From street vendors to widely food-delivery services throughout Asia, eating is hardly a green affair when it comes to the amount of plastic utensils used. According to Ocean Conservancy, five Asian countries are dumping more plastic than the rest of the world combined accounted for up to 60% of the plastic waste leaking into the ocean. Ironically, the biggest plastic polluters are the world’s most powerful consumer goods brand.
By continuing to churn out problematic and unrecyclable throwaway plastic packaging for their products, these companies are guilty of trashing the planet on a massive scale. The most commonly found form of litter collected was polystyrene followed by polyethylene terephthalate (PET), the material used to make bottles for soft drinks. Another commonly found debris type was multi-layered material — a mixture of plastic and other materials bonded in layers — which is typically used to make potato chip bags, juice pouches, and the one-time use sachets.
“We pay the price for multinational companies’ reliance on cheap throwaway plastic”
— Abigail Aguilar, Philippines campaigner for Greenpeace
So, what are the biggest plastic polluter brands in the world? According to Greenpeace’s Break Free From Plastic movement, the world’s most ambitious plastic cleanup and brand audit project, the top 10 companies flooding the planet with throwaway plastic are:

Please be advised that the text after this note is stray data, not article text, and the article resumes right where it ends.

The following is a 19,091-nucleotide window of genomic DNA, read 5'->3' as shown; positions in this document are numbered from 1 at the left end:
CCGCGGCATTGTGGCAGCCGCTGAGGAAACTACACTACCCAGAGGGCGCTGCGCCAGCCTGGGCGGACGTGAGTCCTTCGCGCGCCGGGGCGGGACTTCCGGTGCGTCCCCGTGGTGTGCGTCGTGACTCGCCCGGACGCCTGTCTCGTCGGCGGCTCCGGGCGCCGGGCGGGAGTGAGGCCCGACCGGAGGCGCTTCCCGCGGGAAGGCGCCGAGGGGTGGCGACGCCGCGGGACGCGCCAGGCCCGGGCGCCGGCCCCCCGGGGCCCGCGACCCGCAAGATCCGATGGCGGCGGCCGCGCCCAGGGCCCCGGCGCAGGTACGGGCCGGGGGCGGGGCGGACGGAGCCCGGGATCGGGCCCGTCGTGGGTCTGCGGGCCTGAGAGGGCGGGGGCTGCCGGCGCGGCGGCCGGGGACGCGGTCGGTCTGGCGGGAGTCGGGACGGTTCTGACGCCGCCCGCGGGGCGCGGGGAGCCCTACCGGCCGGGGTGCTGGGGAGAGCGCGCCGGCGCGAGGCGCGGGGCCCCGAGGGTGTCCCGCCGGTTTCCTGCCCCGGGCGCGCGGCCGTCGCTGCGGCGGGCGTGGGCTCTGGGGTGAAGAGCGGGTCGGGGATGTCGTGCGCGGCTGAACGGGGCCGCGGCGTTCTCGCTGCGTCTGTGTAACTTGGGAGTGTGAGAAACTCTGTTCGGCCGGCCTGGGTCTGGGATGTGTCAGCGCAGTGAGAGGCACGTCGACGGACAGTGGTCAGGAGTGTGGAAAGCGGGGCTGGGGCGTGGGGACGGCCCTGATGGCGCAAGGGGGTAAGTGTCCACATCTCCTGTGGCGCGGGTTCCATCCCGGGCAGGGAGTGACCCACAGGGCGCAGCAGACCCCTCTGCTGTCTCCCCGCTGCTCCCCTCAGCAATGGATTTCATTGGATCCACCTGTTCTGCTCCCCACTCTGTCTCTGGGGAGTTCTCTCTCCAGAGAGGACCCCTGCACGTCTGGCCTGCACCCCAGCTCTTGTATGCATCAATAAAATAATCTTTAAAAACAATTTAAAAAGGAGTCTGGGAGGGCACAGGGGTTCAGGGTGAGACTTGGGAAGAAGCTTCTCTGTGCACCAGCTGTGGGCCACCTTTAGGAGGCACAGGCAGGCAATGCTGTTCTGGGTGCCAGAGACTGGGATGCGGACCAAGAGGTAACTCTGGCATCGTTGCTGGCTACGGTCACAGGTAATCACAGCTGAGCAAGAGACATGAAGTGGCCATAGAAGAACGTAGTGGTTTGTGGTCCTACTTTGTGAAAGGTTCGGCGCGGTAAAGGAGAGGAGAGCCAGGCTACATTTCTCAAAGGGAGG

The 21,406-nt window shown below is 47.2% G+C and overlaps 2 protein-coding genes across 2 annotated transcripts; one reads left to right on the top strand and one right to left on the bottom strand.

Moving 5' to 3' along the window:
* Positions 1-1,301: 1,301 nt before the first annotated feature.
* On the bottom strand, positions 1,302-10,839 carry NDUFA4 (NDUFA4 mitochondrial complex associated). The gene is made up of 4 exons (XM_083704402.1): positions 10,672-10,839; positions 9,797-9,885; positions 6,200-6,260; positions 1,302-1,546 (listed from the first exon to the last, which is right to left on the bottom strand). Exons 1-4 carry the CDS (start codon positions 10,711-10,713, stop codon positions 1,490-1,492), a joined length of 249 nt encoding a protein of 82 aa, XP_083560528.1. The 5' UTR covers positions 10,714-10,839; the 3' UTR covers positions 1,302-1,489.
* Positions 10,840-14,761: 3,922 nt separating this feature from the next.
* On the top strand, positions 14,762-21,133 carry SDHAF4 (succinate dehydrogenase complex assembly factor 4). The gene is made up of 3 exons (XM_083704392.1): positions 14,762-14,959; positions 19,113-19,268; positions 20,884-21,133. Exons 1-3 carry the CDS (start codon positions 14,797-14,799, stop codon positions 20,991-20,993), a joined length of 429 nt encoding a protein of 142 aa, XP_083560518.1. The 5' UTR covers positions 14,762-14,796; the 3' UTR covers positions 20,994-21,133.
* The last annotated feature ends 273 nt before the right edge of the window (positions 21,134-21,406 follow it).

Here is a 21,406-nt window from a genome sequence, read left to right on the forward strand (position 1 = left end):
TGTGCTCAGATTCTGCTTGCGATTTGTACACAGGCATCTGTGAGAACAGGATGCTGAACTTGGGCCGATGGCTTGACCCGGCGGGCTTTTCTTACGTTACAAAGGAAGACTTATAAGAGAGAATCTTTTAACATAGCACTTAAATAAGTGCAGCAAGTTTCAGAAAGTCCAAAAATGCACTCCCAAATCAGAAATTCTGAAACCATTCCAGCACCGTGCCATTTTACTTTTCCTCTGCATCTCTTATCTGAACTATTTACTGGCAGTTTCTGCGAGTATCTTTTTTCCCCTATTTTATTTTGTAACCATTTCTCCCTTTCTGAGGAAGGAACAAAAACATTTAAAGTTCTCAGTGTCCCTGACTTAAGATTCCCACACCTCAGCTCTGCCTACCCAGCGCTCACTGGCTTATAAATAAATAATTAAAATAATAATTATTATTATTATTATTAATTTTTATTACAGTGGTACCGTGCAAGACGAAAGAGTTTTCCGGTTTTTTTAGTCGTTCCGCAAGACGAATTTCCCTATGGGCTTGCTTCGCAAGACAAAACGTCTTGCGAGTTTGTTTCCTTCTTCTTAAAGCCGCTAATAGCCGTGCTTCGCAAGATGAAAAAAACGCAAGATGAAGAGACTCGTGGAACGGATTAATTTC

- Mondelez International
- Procter & Gamble
- Perfetti van Melle
- Mars Incorporated
Seeing how these corporations are polluting our oceans for profit, we have to hold these brands accountable for their plastic pollution. Companies must reciprocate and step up in this fight of global action against plastic pollution, and they can do better by reducing their production of single-use plastics.
A study suggested that reducing plastic packaging and redesigning products for recyclability have minimal impact in cutting the plastic waste that enters the ocean. As reported by the International Energy Agency, it was predicted that global consumption of plastic will continue to rise over the next 15 years, driven by the voracious appetite for consumer goods in the developing world.
To solve this problem, we need to change the entire system — from how our products are made to what happens when we’re done with them. Besides demanding the guilty corporations to be part of the solution, we can do our part and be the agent of change ourselves. The best way to cut plastic waste is to cut consumption, experts say is by choosing filtered — not bottled — water, making food delivery sustainable, and say no to plastic bags. Starting from us, and together, we can be the generation that ends ocean plastic pollution.